2013 (Criminal Law) Bar Exam Questions: Multiple Choice Question 9

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IX.

Choose from the list below the correct principle in considering “motive”. (0.5%)

(A) If the evidence is merely circumstantial, proof of motive is essential.

(B) Generally, proof of motive is not necessary to pin a crime on the accused if the commission of the crime has been proven and the evidence of identification is convincing.

(C) Motive is important to ascertain the truth between two antagonistic theories.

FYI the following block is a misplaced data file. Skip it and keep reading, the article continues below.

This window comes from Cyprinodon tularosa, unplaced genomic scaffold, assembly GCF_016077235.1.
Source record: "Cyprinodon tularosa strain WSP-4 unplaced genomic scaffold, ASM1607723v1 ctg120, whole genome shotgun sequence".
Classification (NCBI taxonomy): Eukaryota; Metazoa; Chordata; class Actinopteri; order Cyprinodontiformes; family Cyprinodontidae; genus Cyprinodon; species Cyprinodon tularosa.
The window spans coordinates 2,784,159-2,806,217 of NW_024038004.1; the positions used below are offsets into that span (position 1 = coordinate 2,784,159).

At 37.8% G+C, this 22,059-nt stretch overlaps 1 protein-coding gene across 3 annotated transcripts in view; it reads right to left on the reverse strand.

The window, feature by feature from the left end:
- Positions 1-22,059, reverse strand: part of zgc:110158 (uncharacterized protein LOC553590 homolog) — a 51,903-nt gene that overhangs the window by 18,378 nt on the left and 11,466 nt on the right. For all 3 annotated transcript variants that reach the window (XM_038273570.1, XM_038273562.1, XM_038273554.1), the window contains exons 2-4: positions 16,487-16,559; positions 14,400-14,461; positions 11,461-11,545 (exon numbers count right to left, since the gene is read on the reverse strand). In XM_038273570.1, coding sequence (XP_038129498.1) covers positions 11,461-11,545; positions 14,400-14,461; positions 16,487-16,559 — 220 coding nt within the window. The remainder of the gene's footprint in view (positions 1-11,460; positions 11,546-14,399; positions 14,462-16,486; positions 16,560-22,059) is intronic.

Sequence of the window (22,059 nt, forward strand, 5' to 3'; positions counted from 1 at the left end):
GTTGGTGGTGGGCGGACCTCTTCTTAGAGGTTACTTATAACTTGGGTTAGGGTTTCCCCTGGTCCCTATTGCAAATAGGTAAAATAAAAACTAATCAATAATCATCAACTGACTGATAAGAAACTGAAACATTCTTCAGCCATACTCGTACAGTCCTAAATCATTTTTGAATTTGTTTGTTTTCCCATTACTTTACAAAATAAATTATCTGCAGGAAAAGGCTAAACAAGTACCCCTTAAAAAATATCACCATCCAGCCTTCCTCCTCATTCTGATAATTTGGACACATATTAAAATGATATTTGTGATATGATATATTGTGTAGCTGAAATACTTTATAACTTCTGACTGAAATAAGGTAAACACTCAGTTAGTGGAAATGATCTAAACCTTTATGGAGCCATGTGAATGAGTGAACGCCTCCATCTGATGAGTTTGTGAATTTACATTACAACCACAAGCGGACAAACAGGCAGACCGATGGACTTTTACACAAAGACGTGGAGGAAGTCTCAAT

(D) Motive is relevant if the identity of the accused is uncertain.

(E) All of the above are correct.

One comment

  1. E. All of the above. Motive is relevant in the following:

    • The identity of the accused is disputed.
    • There are two antagonistic versions of the killing.
    • No eyewitnesses to the crime and there are several suspects.
    • Where evidence is circumstantial.

    As held in People v. De Mesa, the Supreme Court held that “Motive is generally irrelevant, unless it is utilized in establishing the identity of the perpetrator. Coupled with enough circumstantial evidence or facts from which it may be reasonably inferred that the accused was the malefactor, motive may be sufficient to support a conviction.”

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